Natalya Semenova traces Morozov's life, family, and achievements, and sheds light on the interconnected worlds of European and Russian art at the turn of the century. Morozov always intended to leave his art to the state--but with the Revolution in 1917 he found himself appointed "assistant curator" to his own collection. He fled Russia and his collection was later divided between Moscow and St. Petersburg, only to languish in storage for decades.

Morozov: The Story of a Family and a Lost Collection is being published to coincide with "The Morozov Collection" exhibition at the Fondation Louis Vuitton, Paris, in October 2020.
The first English-language account of Ivan Morozov and his ambition to build one of the world's greatest collections of modern art

"A century of Russian culture distilled in the story of the life, family and collection of the lavish, lazy, kindly, eccentric grandson of a serf who brought Monet and Matisse to Moscow, waited three years for the right 'Blue Gauguin'--and survived the first years of Bolshevik rule."--Jackie Wullschl ger, Financial Times "Best Books of 2020: Visual Arts"

A wealthy Moscow textile merchant, Morozov started buying art in a modest way in 1900 until, on a trip to Paris, he developed a taste for the avant-garde. Meticulous and highly discerning, he acquired works by the likes of Monet, Pissarro, and Cezanne. Unlike his friendly rival Sergei Shchukin, he collected Russian as well as European art. Altogether he spent 1.5 million francs on 486 paintings and 30 sculptures--more than any other collector of the age.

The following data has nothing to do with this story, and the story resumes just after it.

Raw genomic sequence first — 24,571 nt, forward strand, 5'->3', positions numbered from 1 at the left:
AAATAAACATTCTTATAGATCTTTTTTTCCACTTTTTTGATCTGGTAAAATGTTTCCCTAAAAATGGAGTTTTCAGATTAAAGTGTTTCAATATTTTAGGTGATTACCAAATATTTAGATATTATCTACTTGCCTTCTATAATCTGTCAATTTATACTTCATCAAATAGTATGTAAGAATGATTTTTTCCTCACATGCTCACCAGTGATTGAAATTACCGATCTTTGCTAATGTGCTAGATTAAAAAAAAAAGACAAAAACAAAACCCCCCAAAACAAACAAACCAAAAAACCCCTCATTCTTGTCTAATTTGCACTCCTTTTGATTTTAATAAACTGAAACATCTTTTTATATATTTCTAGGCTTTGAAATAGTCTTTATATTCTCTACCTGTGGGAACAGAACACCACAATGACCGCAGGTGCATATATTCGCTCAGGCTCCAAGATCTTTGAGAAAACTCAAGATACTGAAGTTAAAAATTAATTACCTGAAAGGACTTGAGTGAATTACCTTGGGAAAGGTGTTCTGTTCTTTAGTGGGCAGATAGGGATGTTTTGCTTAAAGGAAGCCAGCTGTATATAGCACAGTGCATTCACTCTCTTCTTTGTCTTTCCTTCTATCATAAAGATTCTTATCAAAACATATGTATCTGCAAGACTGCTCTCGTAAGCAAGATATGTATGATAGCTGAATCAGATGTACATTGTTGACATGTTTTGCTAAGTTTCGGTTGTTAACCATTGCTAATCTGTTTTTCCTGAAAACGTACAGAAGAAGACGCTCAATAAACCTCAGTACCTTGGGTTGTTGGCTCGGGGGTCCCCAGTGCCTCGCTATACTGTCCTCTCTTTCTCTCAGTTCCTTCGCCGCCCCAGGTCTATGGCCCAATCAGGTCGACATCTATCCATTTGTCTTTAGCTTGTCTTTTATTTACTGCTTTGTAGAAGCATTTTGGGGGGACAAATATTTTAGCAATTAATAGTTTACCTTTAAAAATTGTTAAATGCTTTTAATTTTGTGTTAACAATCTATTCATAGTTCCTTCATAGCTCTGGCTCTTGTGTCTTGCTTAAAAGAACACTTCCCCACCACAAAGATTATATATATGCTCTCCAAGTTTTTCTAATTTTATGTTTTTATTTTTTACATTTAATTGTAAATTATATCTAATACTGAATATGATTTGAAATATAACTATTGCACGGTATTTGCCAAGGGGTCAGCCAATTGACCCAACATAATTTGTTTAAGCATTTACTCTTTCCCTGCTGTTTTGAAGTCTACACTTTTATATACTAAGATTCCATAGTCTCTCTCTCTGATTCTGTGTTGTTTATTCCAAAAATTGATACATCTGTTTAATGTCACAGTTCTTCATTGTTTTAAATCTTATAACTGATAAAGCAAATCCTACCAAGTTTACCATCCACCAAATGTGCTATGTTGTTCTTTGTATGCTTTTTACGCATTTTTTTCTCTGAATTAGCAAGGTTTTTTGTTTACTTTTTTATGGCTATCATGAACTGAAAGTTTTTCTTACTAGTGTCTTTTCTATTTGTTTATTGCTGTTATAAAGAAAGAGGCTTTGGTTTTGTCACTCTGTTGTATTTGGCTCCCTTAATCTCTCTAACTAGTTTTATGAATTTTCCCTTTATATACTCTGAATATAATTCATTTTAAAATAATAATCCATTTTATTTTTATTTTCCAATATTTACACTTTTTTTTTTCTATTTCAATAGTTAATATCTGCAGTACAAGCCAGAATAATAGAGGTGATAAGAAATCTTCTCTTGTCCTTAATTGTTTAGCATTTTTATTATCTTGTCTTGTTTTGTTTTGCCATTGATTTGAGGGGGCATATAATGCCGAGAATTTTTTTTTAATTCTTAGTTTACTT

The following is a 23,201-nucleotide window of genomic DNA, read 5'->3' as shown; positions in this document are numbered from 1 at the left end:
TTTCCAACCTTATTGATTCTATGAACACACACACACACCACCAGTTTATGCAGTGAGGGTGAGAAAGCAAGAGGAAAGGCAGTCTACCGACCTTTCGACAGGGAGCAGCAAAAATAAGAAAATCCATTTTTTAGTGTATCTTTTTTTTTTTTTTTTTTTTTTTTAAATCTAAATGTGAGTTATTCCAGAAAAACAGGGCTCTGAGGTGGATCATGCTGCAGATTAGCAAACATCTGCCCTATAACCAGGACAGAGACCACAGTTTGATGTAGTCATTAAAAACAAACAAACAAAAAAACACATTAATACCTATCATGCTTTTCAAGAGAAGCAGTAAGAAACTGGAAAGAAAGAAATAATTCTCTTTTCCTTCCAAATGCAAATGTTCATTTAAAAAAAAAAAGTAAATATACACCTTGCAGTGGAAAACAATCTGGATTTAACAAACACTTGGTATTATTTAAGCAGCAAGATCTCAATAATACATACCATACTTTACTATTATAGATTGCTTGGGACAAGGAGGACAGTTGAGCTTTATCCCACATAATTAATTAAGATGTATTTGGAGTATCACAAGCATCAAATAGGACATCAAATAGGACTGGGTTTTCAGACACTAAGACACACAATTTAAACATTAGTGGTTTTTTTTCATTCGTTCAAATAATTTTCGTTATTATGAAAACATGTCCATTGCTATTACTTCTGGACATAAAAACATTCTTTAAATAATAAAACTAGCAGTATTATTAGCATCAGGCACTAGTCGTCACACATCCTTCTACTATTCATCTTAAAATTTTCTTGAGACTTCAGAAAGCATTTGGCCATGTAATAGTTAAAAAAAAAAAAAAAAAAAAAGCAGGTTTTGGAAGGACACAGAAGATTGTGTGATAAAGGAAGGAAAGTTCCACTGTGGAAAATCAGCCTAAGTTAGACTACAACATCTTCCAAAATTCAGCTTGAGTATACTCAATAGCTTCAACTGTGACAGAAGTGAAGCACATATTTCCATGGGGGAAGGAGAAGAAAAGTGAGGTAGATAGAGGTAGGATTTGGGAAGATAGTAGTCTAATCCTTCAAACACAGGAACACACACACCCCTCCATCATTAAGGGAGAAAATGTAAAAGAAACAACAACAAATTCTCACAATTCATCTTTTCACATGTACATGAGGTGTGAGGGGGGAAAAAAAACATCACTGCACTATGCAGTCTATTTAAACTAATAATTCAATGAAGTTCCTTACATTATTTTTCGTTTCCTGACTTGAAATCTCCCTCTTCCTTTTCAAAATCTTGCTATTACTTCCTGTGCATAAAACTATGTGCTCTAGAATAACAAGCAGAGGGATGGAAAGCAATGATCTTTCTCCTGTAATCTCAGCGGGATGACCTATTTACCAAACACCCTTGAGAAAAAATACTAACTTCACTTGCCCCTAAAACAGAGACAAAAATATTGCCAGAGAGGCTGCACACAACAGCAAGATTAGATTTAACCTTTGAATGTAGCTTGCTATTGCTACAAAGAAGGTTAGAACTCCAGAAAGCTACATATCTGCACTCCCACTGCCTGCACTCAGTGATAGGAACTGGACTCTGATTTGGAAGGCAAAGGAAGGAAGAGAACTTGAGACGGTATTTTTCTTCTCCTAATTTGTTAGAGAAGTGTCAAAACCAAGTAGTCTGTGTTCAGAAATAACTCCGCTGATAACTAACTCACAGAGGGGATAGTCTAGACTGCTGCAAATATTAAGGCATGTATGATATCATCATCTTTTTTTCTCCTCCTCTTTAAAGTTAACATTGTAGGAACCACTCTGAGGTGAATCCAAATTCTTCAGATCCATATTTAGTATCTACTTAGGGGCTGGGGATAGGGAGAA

Natalya Semenova traces Morozov's life, family, and achievements, and sheds light on the interconnected worlds of European and Russian art at the turn of the century. Morozov always intended to leave his art to the state--but with the Revolution in 1917 he found himself appointed "assistant curator" to his own collection. He fled Russia and his collection was later divided between Moscow and St. Petersburg, only to languish in storage for decades.

Morozov: The Story of a Family and a Lost Collection is being published to coincide with "The Morozov Collection" exhibition at the Fondation Louis Vuitton, Paris, in October 2020.
The first English-language account of Ivan Morozov and his ambition to build one of the world's greatest collections of modern art

"A century of Russian culture distilled in the story of the life, family and collection of the lavish, lazy, kindly, eccentric grandson of a serf who brought Monet and Matisse to Moscow, waited three years for the right 'Blue Gauguin'--and survived the first years of Bolshevik rule."--Jackie Wullschl ger, Financial Times "Best Books of 2020: Visual Arts"

A wealthy Moscow textile merchant, Morozov started buying art in a modest way in 1900 until, on a trip to Paris, he developed a taste for the avant-garde. Meticulous and highly discerning, he acquired works by the likes of Monet, Pissarro, and Cezanne. Unlike his friendly rival Sergei Shchukin, he collected Russian as well as European art. Altogether he spent 1.5 million francs on 486 paintings and 30 sculptures--more than any other collector of the age.